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Depending on employee skill, age of company, or local legislation, managers adopt different management styles


Entrepreneurs are independent thinkers with ideas and ideals they feel should be fulfilled by their companies. Entrepreneurs, therefore, tend to be autocratic and hands-on micromanaging every aspect of their companies. This can be excused because the service or product they produce is their brainchild and newcomers may steer the company in a direction not previously envisaged.

Entrepreneurs on their first venture tend to be territotial and practice micro-management

Entrepreneurs on their first venture tend to be territorial and practice micro-management.

New workers are important as they bring in new ideas, and provide a wider vision especially as far as the product/service affects customers and new approaches to production or service implementation. Plus some employees may be entrepreneurial with ideas that can be incorporated into a business.

Entrepreneurial management is dynamic and focused

Therefore entrepreneurs need to be managers who can harness the best out of their employees while keeping with the organization’s initial goals and perspective.

While working to fulfill the company’s goals, managers must plan, organize, make decisions, delegate, and manage their staff depending on the company, level of management, industry, country, and culture of the organization.

Entrepreneurs must constantly adjust their management style in response to the above factors while ensuring that the organization is not distracted from its intended short-term and long mission.

It is assumed that higher skilled employees need less supervision than less skilled employees, however, based on the employment laws, economy, competitors, suppliers, and consumers, constant direction must be offered to every level of the organization.

Some employees require constant guidance, just as the service industry neds constant supervision

Some employees require constant guidance, just as the service industry needs constant supervision.

The overall organizational and corporate culture, policies, priorities, and employee engagement level also determine the style of management.

As stated earlier, in order to fulfill the organization’s goals, organizations must brilliantly harness all their human resources potential while maintaining focus on the company’s goals. 

Harnessing the full potential of human resources

Therefore there are instances where a persuasive type of management is necessary when attempting to maintain the course towards the mission and ideals of the organization. It is inadvisable to act autocratically or paternalistically.

Being persuasive involves convincing employees as to why certain decisions have to be made and why certain departments must act in a certain way. Rather than simply ordering employees to perform tasks, persuasive managers invite questions and explain the decision-making process and the rationale behind policies.

Strong and principled leadership determines the success of any management style

Ineffective meetings should be eliminated entirely

Consensus building between management and staff at any level is the secret to successful management.

When in charge of skilled and enthusiastic staff, the need for steering and constant guidance is negated. Here managers can democratically practice consultative management, participatory, collaborative, and transformational styles of management.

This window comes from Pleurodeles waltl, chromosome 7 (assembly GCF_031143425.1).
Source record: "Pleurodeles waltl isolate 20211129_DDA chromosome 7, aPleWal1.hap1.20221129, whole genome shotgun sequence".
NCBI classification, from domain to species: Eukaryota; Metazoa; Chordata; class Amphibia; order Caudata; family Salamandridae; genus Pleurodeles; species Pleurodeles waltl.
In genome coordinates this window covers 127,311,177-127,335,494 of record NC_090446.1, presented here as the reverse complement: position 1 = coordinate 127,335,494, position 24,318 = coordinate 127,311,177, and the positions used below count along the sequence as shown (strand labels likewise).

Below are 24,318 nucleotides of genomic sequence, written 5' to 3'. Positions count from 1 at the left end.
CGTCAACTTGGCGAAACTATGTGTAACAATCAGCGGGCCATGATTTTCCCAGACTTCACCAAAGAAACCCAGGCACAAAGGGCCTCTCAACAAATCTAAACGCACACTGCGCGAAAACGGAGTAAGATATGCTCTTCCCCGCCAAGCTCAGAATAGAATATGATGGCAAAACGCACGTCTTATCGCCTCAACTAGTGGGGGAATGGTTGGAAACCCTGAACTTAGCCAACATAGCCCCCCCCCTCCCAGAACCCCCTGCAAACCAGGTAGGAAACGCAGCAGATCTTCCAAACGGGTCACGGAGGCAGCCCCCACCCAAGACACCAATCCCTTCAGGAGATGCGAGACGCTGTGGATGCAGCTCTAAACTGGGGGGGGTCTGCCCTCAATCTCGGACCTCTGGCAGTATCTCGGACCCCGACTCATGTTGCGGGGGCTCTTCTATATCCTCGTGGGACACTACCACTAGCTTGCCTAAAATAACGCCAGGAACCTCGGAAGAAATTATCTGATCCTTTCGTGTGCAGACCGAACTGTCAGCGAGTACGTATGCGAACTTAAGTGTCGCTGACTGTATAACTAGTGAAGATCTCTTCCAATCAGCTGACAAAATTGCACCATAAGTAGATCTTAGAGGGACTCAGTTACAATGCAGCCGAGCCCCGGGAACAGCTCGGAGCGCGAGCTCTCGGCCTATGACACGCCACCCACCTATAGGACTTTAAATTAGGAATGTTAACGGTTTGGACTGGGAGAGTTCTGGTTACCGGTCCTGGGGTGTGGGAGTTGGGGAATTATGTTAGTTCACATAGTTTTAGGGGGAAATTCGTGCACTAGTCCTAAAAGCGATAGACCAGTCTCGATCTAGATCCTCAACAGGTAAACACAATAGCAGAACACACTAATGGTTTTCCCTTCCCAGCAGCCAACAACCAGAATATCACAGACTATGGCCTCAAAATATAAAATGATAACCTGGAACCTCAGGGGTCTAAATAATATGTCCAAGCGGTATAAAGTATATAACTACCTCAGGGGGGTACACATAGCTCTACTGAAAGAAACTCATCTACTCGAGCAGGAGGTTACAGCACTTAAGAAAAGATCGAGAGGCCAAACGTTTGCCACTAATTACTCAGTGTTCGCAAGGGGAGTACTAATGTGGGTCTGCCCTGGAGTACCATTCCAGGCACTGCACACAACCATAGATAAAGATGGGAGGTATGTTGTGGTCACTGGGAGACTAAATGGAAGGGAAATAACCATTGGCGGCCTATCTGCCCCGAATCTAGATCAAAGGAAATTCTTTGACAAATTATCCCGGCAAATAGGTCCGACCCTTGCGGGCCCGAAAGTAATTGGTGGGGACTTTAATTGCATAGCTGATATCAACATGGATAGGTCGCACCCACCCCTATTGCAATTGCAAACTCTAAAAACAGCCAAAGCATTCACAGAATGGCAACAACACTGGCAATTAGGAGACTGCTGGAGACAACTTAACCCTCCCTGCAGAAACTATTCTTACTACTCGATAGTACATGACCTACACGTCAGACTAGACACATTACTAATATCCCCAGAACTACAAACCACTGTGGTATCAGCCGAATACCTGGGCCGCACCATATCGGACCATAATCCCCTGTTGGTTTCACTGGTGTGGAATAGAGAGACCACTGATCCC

The latter style of management is growth-focused, as workers are encouraged to come up with ideas and new innovative ways to accomplish the organization’s goals. 

A laissez-faire management style is a hands-off approach where tasks are assigned and the implementation is up to the discretion of the employees.

Managers may choose to lead by example by inspiring their workers.  In this type of management, sometimes referred to as visionary, managers ensure that employees understand the goals and reasons for these goals, they thereafter leave their staff to implement the vision as they see fit. 

Whichever way a manager decides to run their organization, they must consider of their actions are fulfilling the intended aims set for the company, and if they are extracting the full potential of their workers. 

Confidence in employees ability and clear undertanding of a companys's gaols negates the need for close supervision.

Confidence in employees’ ability and a clear understanding of a company’s goals negates the need for close supervision.

Some factors that determine the management styles

My take is that companies and their employees fall into three stages, and each requires a different or a mixture of a specific type of management style.

  1. The age of the company or its products/services. Younger companies and goods or services that are just being introduced need more supervision and management involvement.
  2. The type of company product whether it’s a service, goods, or logistics company. Goods require less supervision during production and distribution while services require a higher threshold of management involvement.
  3. The size of the company i.e is it one with less than ten employees, has between 10-150 employees or is it a large conglomerate with more than 200 employees that are scattered geographically? It is difficult and inefficient to micromanage large numbers of employees and this task is often delegated to mid-level management who are tasked with maintaining the production goals and company ideals.


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